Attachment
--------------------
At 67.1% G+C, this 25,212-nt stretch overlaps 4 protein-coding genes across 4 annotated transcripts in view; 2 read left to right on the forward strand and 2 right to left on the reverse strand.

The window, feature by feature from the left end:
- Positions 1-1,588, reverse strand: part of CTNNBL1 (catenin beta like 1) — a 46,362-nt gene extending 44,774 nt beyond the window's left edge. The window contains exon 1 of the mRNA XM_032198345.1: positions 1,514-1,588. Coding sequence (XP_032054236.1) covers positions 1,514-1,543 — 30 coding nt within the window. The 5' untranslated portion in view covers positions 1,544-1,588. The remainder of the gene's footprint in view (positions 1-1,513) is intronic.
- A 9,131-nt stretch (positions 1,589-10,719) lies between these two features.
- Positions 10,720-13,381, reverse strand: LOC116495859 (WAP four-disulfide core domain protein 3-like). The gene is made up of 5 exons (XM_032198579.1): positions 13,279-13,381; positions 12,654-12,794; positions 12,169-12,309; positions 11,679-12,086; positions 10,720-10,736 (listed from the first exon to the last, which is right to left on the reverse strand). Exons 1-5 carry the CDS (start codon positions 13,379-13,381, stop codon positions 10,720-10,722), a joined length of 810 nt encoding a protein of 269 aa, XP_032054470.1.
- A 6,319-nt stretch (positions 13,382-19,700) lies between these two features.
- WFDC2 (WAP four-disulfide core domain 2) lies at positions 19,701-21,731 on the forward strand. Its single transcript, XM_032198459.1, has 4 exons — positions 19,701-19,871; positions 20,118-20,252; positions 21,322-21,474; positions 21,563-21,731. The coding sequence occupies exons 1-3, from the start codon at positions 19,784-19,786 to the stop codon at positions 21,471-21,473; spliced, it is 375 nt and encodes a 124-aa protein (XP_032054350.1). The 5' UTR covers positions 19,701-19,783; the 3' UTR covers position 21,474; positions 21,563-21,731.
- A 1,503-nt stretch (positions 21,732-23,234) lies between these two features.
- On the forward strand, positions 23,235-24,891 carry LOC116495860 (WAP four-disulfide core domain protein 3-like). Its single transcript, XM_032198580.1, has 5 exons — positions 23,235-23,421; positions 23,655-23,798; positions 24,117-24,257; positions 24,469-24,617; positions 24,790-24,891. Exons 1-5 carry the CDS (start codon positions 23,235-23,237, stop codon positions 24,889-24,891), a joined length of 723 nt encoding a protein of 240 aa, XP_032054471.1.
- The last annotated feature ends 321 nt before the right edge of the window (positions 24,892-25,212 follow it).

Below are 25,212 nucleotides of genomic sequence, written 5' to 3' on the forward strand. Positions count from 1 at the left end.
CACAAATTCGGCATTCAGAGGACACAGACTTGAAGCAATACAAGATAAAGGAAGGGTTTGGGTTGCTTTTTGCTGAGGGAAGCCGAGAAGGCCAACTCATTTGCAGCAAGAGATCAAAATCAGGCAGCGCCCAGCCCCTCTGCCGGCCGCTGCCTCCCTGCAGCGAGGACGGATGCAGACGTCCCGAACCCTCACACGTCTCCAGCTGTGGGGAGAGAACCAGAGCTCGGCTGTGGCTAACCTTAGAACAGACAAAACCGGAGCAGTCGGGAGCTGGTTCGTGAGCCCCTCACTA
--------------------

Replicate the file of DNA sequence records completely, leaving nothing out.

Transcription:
At 67.1% G+C, this 25,212-nt stretch overlaps 4 protein-coding genes across 4 annotated transcripts in view; 2 read left to right on the forward strand and 2 right to left on the reverse strand.

The window, feature by feature from the left end:
- Positions 1-1,588, reverse strand: part of CTNNBL1 (catenin beta like 1) — a 46,362-nt gene extending 44,774 nt beyond the window's left edge. The window contains exon 1 of the mRNA XM_032198345.1: positions 1,514-1,588. Coding sequence (XP_032054236.1) covers positions 1,514-1,543 — 30 coding nt within the window. The 5' untranslated portion in view covers positions 1,544-1,588. The remainder of the gene's footprint in view (positions 1-1,513) is intronic.
- A 9,131-nt stretch (positions 1,589-10,719) lies between these two features.
- Positions 10,720-13,381, reverse strand: LOC116495859 (WAP four-disulfide core domain protein 3-like). The gene is made up of 5 exons (XM_032198579.1): positions 13,279-13,381; positions 12,654-12,794; positions 12,169-12,309; positions 11,679-12,086; positions 10,720-10,736 (listed from the first exon to the last, which is right to left on the reverse strand). Exons 1-5 carry the CDS (start codon positions 13,379-13,381, stop codon positions 10,720-10,722), a joined length of 810 nt encoding a protein of 269 aa, XP_032054470.1.
- A 6,319-nt stretch (positions 13,382-19,700) lies between these two features.
- WFDC2 (WAP four-disulfide core domain 2) lies at positions 19,701-21,731 on the forward strand. Its single transcript, XM_032198459.1, has 4 exons — positions 19,701-19,871; positions 20,118-20,252; positions 21,322-21,474; positions 21,563-21,731. The coding sequence occupies exons 1-3, from the start codon at positions 19,784-19,786 to the stop codon at positions 21,471-21,473; spliced, it is 375 nt and encodes a 124-aa protein (XP_032054350.1). The 5' UTR covers positions 19,701-19,783; the 3' UTR covers position 21,474; positions 21,563-21,731.
- A 1,503-nt stretch (positions 21,732-23,234) lies between these two features.
- On the forward strand, positions 23,235-24,891 carry LOC116495860 (WAP four-disulfide core domain protein 3-like). Its single transcript, XM_032198580.1, has 5 exons — positions 23,235-23,421; positions 23,655-23,798; positions 24,117-24,257; positions 24,469-24,617; positions 24,790-24,891. Exons 1-5 carry the CDS (start codon positions 23,235-23,237, stop codon positions 24,889-24,891), a joined length of 723 nt encoding a protein of 240 aa, XP_032054471.1.
- The last annotated feature ends 321 nt before the right edge of the window (positions 24,892-25,212 follow it).

Below are 25,212 nucleotides of genomic sequence, written 5' to 3' on the forward strand. Positions count from 1 at the left end.
CACAAATTCGGCATTCAGAGGACACAGACTTGAAGCAATACAAGATAAAGGAAGGGTTTGGGTTGCTTTTTGCTGAGGGAAGCCGAGAAGGCCAACTCATTTGCAGCAAGAGATCAAAATCAGGCAGCGCCCAGCCCCTCTGCCGGCCGCTGCCTCCCTGCAGCGAGGACGGATGCAGACGTCCCGAACCCTCACACGTCTCCAGCTGTGGGGAGAGAACCAGAGCTCGGCTGTGGCTAACCTTAGAACAGACAAAACCGGAGCAGTCGGGAGCTGGTTCGTGAGCCCCTCACTA